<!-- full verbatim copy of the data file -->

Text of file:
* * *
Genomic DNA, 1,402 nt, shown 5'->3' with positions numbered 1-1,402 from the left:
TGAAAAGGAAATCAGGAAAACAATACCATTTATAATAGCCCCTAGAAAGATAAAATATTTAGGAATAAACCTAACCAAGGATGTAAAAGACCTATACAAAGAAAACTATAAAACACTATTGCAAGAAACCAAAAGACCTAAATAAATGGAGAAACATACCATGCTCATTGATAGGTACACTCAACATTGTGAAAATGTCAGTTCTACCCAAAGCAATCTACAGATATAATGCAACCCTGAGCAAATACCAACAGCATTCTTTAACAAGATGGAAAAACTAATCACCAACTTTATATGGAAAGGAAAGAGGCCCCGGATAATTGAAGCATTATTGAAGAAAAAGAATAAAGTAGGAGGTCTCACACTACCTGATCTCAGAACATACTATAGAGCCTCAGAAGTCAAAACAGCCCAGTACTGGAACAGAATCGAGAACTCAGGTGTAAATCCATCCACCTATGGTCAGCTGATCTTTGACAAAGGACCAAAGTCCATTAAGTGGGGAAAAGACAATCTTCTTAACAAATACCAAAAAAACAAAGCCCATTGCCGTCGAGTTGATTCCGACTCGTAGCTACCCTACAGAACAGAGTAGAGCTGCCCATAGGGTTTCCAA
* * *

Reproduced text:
Genomic DNA, 1,402 nt, shown 5'->3' with positions numbered 1-1,402 from the left:
TGAAAAGGAAATCAGGAAAACAATACCATTTATAATAGCCCCTAGAAAGATAAAATATTTAGGAATAAACCTAACCAAGGATGTAAAAGACCTATACAAAGAAAACTATAAAACACTATTGCAAGAAACCAAAAGACCTAAATAAATGGAGAAACATACCATGCTCATTGATAGGTACACTCAACATTGTGAAAATGTCAGTTCTACCCAAAGCAATCTACAGATATAATGCAACCCTGAGCAAATACCAACAGCATTCTTTAACAAGATGGAAAAACTAATCACCAACTTTATATGGAAAGGAAAGAGGCCCCGGATAATTGAAGCATTATTGAAGAAAAAGAATAAAGTAGGAGGTCTCACACTACCTGATCTCAGAACATACTATAGAGCCTCAGAAGTCAAAACAGCCCAGTACTGGAACAGAATCGAGAACTCAGGTGTAAATCCATCCACCTATGGTCAGCTGATCTTTGACAAAGGACCAAAGTCCATTAAGTGGGGAAAAGACAATCTTCTTAACAAATACCAAAAAAACAAAGCCCATTGCCGTCGAGTTGATTCCGACTCGTAGCTACCCTACAGAACAGAGTAGAGCTGCCCATAGGGTTTCCAA